by John Franklin • January 2018
Many nonprofits are birthed when someone identifies a need and takes action to meet it.
One of the privileges of serving as a program director at the M.J. Murdock Charitable Trust is that I get to meet inspiring people who identify an unmet need and have the courage and initiative to build an organization to address it. They usually undertake this work in the face of huge obstacles and often at great personal sacrifice. The history of the nonprofit world is filled with their remarkable stories.
For example, in the 1950s Eunice Kennedy Shriver noticed that children with intellectual disabilities did not have a place to play. Moved by this need, Shriver took action and held a summer camp for these children in her own backyard. What started as a backyard event evolved into the Special Olympics, the world’s largest sports organization for people with intellectual disabilities. Today the Special Olympics features more than 4.9 million athletes from 172 countries.
Many organizations start with a similar story. Someone identifies a need then takes a risk and initiates a solution. Sometimes these stories grow out of the founder’s personal struggle. One such story that we encountered at the Murdock Trust is that of Barry Birch. Birch lost his job and marriage in the early 1980s and found himself living alone in a house he couldn’t afford. Birch was so cash-poor that he resorted to pulling food out of dumpsters and eventually had to sell his home at a huge loss.
Birch was able to get back on his feet and, in 1986 he met and married Suzanne, a single mom. The two learned that restaurants and grocery stores in their area would often throw out unused food, so they began collecting the discarded food and putting it on the front porch of their rental house for those in need.
Soon, the food they were collecting grew and took over their kitchen and living room. The couple moved to a new home with a garage big enough to store the food and invited the working poor in their community to access the groceries as they needed them.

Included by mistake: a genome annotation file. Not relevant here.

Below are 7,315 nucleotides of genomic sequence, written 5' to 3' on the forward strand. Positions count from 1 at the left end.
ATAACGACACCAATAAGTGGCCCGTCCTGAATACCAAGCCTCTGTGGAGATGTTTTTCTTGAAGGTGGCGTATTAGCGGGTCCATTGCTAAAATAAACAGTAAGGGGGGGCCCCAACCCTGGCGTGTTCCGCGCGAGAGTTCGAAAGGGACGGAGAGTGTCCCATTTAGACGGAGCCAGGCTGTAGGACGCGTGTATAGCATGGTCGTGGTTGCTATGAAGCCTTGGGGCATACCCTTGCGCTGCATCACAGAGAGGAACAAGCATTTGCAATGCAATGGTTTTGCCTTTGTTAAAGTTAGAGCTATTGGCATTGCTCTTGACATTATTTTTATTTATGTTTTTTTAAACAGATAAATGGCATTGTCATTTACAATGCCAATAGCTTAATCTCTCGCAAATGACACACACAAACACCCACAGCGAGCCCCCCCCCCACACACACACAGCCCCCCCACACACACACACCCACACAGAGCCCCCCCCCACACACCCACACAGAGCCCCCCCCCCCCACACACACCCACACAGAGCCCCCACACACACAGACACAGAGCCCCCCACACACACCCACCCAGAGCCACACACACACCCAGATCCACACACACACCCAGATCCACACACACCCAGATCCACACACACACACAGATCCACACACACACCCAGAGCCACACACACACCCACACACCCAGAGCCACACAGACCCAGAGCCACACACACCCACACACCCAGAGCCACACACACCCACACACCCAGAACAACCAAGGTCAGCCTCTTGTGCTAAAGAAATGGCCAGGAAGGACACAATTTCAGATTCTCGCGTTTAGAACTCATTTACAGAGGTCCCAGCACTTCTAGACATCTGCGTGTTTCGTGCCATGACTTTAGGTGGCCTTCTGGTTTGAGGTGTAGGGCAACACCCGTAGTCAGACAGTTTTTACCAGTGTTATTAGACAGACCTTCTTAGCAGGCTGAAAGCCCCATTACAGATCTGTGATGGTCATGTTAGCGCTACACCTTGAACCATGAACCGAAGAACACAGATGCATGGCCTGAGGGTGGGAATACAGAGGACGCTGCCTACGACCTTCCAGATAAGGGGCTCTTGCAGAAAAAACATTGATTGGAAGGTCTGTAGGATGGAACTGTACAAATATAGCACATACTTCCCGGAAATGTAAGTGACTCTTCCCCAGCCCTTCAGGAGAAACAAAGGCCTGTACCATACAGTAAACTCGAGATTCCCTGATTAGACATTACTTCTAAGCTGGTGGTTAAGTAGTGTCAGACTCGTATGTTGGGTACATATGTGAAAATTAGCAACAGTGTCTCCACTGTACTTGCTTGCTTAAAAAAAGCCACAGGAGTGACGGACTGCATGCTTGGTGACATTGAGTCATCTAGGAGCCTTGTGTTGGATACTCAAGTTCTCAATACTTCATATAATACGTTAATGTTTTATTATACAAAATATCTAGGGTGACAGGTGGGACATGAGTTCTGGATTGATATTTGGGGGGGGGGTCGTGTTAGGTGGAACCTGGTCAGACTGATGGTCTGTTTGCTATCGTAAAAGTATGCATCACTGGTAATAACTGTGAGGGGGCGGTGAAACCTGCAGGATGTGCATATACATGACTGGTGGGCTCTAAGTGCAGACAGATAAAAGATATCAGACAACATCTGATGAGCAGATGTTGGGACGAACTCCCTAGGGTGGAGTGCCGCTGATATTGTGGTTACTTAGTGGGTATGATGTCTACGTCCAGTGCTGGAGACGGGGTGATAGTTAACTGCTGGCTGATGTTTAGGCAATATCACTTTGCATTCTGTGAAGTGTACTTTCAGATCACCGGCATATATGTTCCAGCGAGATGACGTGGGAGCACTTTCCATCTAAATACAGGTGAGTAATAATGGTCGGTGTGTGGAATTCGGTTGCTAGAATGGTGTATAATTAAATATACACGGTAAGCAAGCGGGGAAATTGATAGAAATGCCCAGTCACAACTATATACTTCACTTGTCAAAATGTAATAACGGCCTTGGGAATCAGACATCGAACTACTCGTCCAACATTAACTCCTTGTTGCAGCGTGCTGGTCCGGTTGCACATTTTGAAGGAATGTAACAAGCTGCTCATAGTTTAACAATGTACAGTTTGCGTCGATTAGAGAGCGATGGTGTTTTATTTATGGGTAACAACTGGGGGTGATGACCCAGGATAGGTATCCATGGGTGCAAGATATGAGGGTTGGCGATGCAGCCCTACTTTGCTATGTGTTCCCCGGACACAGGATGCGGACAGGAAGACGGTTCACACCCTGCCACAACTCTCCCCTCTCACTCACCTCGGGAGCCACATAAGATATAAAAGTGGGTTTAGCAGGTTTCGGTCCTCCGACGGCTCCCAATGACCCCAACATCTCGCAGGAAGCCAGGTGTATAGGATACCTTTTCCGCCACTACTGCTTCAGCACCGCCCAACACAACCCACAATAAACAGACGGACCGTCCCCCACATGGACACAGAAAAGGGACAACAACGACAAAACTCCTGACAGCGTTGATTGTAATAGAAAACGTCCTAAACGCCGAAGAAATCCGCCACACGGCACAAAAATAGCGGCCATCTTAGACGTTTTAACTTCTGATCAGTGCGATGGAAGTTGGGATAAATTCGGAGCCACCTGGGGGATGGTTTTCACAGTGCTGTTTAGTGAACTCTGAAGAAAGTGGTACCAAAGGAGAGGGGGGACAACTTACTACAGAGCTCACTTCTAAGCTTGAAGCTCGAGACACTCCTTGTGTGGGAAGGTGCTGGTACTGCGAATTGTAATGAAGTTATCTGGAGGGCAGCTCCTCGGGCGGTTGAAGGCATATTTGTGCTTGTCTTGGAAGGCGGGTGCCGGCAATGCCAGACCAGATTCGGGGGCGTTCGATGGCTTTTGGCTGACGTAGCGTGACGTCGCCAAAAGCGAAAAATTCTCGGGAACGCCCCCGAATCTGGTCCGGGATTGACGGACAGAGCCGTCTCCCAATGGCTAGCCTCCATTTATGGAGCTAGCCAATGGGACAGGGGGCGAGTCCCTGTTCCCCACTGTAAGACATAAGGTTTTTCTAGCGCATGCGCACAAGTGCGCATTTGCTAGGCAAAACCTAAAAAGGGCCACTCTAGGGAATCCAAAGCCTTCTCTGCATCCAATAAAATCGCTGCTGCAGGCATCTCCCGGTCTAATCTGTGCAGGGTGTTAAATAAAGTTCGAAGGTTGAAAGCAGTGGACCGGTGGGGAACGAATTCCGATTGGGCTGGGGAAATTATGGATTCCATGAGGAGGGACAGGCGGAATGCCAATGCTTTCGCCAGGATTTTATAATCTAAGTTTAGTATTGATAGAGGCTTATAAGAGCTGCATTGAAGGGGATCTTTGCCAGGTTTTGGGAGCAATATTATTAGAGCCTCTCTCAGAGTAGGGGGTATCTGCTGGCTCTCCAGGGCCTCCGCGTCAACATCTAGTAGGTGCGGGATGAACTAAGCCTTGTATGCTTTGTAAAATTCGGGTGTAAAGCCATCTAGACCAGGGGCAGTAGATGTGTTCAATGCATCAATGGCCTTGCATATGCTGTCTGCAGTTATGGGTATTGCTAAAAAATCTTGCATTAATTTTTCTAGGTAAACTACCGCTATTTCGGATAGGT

The Birches formed a board in 1996, incorporated as Birch Community Services, Inc. (BCS) and moved into their first building in Northeast Portland. In 2000, BCS moved to its current Rockwood location, a Costco-like warehouse that serves close to 900 working poor families per year. Its mission is “to provide a community where people can be responsible and accountable for meeting their basic needs and to equip them with tools to overcome financial difficulty.”
BCS members are allowed to shop at the warehouse four times per month in exchange for two hours of volunteer work at the warehouse and a small monthly service fee. Members also make a commitment to develop and execute a personal financial plan with the aid of BCS’s Sustainable Families Program Manager, all with the hope of bettering their financial situation within three years or less.
BCS has distributed more than 50,000,000 pounds of merchandise with shoppers receiving an average value of $800 per month. Birch passed away in 2015, but Suzanne has continued to lead the mission. BCS has made national news and has been replicated in eight different communities.
Another inspiring narrative involves Alan Evans, a man whose meth addiction led to repeated arrests and years of moving in and out of the prison system. Evans tried in vain to get a job and concluded that crime was his only way to survive.
In 2001 Evans was arrested once again outside a strip mall in Seaside, Oregon, but this time something different happened. The arresting officer paused and asked Evans to tell him his story. After Evans shared his story, the officer made several phone calls to try and find a bed for Evans in a homeless shelter. After learning that all the shelter rooms were full, the officer managed to place Evans in a local group home.
The action changed the course of Evans’ life. He got sober and was inspired to launch Thugz Off Drugs in 2002 (Katu 2 News channel covered the story). The arresting officer who had helped Evans turn his life around served on the founding board for the first six years.
The mission began with one emergency shelter housing eight people per night in Seaside. The organization changed its name to Helping Hands Reentry Outreach Centers and has since grown to 11 reentry facilities in four counties, housing 190 men and women per night in Clatsop, Yamhill, Lincoln and Tillamook Counties. Helping Hands collaborates with over 120 community partners to connect its constituents with mental health counseling, relapse prevention, GED programs, ready-to-rent training and parenting and domestic violence classes. Today the organization is recognized as one of the largest homeless reentry programs in Oregon.
Both the Helping Hands and Birch Community Services stories started with founders who were determined to make the world different for those struggling with the same issues that had affected them. At the Murdock Trust we feel honored to hear these and other stories from heroes like this every day, and we are honored to partner with their vision, if only in a small way.
John Franklin is a program director at the M.J. Murdock Charitable Trust.